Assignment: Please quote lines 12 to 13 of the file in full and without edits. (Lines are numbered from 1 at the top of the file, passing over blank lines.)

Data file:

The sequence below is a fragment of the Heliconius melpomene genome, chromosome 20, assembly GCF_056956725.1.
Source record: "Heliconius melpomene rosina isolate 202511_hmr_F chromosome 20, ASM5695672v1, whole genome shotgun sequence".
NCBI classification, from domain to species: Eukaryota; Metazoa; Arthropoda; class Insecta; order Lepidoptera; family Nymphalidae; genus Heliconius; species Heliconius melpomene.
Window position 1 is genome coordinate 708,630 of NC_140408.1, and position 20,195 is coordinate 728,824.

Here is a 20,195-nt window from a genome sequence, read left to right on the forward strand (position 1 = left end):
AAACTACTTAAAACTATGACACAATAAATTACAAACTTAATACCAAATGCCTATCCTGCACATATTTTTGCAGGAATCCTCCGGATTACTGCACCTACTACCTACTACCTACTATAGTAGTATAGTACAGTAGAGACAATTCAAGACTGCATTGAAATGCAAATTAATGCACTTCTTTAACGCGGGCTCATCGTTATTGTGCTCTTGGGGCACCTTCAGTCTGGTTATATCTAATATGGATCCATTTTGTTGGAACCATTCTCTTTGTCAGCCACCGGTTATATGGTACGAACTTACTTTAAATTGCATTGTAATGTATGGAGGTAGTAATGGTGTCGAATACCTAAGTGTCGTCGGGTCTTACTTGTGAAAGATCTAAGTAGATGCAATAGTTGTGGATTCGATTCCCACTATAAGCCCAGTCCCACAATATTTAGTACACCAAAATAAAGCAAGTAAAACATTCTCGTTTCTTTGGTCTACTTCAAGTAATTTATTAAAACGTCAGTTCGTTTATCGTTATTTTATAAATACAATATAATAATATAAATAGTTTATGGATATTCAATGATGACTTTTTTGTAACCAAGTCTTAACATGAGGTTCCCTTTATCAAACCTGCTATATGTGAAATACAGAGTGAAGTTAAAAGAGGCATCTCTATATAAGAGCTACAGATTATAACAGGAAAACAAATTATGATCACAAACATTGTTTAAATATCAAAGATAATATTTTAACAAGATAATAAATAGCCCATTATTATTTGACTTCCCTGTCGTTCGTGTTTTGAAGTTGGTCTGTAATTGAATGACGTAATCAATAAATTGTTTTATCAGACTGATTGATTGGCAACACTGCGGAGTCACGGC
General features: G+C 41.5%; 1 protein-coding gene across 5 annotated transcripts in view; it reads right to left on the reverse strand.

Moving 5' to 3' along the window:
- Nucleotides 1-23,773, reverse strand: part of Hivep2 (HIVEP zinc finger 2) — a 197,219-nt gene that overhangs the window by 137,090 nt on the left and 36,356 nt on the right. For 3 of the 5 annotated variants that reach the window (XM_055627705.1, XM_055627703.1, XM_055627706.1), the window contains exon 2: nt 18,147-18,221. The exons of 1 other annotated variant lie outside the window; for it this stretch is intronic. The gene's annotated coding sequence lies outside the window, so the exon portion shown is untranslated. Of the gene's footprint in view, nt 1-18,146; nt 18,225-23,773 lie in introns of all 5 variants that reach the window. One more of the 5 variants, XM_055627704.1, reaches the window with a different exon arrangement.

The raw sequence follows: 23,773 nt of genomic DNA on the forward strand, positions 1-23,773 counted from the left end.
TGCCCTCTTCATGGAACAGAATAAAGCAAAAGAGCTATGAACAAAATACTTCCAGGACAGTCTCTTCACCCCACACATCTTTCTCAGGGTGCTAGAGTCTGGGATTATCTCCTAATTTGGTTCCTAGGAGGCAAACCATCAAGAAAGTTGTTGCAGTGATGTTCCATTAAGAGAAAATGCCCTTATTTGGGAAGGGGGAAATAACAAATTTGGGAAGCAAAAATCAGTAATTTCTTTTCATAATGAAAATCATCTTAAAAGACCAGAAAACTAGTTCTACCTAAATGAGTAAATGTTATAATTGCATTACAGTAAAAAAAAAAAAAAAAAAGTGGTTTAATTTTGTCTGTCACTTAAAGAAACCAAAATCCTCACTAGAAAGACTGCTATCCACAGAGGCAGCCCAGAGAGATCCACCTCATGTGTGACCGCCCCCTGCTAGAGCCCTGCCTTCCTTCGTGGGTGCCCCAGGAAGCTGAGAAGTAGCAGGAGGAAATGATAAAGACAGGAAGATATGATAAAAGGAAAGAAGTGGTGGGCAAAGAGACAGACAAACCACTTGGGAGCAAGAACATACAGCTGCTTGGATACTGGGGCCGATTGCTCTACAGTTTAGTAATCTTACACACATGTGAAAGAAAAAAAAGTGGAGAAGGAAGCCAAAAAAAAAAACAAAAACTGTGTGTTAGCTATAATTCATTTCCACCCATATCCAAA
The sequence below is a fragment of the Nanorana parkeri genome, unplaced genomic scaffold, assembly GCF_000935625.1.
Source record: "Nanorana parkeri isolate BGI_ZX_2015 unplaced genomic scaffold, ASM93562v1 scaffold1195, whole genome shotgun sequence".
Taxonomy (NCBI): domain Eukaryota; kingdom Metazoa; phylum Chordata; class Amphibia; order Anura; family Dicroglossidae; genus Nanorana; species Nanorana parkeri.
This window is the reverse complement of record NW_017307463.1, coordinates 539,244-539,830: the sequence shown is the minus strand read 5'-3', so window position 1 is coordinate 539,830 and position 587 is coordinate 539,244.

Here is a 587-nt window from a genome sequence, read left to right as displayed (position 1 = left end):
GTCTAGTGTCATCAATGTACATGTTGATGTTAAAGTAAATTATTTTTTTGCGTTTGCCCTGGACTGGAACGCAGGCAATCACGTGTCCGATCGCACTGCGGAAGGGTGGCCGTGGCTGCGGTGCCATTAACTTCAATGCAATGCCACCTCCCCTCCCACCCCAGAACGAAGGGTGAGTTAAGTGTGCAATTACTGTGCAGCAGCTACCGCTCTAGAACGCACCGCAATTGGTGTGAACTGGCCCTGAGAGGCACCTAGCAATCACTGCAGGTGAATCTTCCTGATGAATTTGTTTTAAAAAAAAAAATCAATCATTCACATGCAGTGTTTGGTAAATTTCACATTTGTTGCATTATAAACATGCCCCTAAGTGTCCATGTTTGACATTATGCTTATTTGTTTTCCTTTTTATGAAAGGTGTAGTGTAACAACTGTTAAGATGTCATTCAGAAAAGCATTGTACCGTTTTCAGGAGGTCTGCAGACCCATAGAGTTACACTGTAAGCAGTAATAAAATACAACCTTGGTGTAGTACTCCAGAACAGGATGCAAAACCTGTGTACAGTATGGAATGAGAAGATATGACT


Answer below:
The sequence below is a fragment of the Nanorana parkeri genome, unplaced genomic scaffold, assembly GCF_000935625.1.
Source record: "Nanorana parkeri isolate BGI_ZX_2015 unplaced genomic scaffold, ASM93562v1 scaffold1195, whole genome shotgun sequence".